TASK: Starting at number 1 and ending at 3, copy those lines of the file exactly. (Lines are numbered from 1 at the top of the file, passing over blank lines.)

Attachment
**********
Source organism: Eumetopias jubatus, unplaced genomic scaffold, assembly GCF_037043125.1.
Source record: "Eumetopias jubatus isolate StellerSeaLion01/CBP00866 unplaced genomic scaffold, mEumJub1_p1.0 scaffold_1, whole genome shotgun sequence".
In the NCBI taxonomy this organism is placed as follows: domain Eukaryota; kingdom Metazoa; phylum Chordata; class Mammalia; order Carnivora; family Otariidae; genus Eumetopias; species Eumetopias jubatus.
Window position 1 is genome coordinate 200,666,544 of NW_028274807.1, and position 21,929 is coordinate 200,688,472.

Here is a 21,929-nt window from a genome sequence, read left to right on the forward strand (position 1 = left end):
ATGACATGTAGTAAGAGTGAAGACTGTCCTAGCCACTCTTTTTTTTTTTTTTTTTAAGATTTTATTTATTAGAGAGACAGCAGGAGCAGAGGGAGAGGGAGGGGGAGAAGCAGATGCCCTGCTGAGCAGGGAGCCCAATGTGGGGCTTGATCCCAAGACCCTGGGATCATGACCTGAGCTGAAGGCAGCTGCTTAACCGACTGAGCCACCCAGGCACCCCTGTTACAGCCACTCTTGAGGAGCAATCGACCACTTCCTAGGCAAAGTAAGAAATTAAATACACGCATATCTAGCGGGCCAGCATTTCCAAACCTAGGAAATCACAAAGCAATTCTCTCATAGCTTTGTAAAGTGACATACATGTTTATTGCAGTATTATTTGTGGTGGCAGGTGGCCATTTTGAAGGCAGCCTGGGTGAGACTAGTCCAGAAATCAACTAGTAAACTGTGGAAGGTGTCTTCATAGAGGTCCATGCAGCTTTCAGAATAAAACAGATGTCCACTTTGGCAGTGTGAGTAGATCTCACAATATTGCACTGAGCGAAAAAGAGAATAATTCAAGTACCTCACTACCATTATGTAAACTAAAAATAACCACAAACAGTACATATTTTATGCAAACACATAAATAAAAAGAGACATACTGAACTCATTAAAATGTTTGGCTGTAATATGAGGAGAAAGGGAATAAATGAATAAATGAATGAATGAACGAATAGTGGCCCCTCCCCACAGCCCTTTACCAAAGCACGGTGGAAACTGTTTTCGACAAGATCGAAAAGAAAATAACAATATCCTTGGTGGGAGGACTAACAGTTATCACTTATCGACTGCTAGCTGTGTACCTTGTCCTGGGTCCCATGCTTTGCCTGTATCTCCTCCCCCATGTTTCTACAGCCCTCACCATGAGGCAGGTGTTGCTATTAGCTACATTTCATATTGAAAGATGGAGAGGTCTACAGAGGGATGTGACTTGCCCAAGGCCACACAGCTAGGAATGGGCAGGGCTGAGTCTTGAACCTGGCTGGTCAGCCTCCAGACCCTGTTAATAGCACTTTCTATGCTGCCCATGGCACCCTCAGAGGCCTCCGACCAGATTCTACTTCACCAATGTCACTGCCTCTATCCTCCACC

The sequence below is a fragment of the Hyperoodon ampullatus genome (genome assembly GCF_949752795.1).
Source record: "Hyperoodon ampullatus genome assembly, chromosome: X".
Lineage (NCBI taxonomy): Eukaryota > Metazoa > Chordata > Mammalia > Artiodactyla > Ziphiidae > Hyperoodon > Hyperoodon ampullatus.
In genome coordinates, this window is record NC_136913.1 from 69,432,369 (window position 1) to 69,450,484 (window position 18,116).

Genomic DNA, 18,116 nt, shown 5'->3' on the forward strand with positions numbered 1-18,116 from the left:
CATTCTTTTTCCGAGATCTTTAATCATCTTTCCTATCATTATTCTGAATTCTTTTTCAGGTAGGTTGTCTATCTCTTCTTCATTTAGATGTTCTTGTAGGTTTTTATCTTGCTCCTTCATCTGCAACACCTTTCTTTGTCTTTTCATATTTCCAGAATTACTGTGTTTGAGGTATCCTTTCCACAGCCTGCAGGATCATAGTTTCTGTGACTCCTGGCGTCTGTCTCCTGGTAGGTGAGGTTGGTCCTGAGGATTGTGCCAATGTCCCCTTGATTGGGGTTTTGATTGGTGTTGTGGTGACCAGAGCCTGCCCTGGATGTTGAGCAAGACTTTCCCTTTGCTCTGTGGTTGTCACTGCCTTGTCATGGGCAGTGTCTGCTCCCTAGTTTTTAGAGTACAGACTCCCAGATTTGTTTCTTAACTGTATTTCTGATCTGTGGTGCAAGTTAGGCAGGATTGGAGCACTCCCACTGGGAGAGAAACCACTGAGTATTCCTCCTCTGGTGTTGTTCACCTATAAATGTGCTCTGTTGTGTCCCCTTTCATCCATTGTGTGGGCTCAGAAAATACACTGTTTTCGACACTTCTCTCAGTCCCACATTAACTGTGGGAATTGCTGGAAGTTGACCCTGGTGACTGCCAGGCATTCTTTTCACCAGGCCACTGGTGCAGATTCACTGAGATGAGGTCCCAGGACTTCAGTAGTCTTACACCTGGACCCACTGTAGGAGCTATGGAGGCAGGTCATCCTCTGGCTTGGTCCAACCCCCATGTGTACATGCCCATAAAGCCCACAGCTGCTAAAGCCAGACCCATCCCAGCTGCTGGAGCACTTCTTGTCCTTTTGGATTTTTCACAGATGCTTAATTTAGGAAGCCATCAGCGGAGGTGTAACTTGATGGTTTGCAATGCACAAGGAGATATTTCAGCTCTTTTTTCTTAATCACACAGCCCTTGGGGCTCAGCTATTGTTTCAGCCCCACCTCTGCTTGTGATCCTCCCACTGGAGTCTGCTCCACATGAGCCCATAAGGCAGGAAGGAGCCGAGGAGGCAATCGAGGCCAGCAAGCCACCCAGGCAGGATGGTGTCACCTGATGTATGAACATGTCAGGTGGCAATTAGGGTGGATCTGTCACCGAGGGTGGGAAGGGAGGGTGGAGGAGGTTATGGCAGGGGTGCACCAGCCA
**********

Source organism: Eumetopias jubatus, unplaced genomic scaffold, assembly GCF_037043125.1.
Source record: "Eumetopias jubatus isolate StellerSeaLion01/CBP00866 unplaced genomic scaffold, mEumJub1_p1.0 scaffold_1, whole genome shotgun sequence".
In the NCBI taxonomy this organism is placed as follows: domain Eukaryota; kingdom Metazoa; phylum Chordata; class Mammalia; order Carnivora; family Otariidae; genus Eumetopias; species Eumetopias jubatus.